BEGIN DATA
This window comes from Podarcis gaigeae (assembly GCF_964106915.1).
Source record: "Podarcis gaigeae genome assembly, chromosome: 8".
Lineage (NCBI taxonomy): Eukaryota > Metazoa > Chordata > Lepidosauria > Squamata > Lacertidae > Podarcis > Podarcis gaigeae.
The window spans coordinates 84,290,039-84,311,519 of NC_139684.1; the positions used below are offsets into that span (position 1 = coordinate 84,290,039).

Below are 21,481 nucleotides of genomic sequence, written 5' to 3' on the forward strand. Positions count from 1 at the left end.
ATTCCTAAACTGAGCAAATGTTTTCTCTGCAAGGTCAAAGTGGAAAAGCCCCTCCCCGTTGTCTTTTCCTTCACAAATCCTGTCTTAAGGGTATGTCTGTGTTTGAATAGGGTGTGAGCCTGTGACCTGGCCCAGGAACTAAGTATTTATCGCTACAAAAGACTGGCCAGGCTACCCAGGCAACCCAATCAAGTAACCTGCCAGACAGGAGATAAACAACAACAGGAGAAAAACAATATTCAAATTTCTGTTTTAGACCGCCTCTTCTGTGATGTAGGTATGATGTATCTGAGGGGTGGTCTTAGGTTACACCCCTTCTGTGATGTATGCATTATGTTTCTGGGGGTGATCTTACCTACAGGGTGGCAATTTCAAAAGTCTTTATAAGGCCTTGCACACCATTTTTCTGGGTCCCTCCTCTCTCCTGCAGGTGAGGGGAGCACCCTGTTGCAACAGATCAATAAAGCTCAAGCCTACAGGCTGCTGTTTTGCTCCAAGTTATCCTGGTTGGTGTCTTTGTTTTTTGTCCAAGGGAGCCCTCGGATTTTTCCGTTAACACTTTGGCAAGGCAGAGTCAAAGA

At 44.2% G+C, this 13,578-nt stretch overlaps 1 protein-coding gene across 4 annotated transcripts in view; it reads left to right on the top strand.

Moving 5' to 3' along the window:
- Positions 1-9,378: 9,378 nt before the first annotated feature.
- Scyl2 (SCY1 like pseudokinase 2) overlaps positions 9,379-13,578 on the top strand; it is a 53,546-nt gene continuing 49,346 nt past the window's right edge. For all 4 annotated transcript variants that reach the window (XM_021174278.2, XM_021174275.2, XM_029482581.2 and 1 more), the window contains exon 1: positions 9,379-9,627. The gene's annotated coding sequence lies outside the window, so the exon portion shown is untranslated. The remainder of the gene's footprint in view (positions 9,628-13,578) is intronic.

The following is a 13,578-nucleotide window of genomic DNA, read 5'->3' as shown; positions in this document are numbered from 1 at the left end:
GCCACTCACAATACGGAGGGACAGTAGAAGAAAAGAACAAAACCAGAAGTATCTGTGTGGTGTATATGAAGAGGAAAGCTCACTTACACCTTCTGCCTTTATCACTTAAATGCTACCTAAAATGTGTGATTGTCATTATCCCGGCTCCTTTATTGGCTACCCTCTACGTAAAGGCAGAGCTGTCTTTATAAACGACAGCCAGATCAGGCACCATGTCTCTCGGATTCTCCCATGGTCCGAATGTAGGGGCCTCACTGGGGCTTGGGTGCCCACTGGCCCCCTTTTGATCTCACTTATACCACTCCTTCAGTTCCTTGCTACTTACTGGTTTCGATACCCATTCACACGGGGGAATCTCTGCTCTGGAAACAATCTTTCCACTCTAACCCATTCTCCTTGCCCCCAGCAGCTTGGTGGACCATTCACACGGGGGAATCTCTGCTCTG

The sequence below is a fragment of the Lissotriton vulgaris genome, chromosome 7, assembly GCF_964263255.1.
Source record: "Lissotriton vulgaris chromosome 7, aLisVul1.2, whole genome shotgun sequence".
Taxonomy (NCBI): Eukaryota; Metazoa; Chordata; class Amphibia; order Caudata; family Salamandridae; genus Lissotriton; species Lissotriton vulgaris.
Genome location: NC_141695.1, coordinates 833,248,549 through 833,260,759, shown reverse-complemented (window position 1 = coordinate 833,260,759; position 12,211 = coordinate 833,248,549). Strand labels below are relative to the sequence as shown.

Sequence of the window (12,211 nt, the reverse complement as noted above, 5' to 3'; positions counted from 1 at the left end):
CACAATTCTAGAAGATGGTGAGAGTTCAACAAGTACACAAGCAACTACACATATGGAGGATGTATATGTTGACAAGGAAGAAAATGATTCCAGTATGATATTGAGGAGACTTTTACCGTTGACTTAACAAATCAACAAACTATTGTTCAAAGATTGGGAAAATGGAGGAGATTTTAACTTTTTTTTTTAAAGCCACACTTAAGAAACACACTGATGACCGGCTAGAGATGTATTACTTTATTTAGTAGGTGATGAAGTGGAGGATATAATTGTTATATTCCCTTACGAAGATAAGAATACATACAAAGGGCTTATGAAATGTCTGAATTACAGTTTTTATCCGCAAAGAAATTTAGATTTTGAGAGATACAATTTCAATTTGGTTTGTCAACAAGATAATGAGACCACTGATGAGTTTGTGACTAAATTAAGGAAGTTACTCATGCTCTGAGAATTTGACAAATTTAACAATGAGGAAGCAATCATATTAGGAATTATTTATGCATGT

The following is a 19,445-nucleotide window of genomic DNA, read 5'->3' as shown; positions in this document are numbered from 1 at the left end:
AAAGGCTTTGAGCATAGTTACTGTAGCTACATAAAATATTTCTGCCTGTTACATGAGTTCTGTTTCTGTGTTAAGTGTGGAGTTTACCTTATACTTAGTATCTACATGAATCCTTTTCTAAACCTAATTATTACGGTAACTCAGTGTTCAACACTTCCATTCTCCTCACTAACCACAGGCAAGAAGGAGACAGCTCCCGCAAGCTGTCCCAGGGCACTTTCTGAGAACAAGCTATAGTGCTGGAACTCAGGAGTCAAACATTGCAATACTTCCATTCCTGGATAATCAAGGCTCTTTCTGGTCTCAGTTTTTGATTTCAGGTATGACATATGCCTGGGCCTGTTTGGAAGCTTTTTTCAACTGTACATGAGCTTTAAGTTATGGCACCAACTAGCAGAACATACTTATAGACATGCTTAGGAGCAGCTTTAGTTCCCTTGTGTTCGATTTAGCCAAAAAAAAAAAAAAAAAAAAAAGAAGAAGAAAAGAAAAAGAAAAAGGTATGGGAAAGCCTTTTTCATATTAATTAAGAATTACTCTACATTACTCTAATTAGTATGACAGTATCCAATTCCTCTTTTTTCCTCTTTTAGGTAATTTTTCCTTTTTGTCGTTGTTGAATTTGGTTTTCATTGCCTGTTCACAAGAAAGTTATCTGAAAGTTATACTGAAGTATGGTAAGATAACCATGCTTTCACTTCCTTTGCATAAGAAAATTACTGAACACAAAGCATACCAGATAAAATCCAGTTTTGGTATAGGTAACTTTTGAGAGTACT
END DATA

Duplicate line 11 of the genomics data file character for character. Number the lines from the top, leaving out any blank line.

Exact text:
The following is a 13,578-nucleotide window of genomic DNA, read 5'->3' as shown; positions in this document are numbered from 1 at the left end: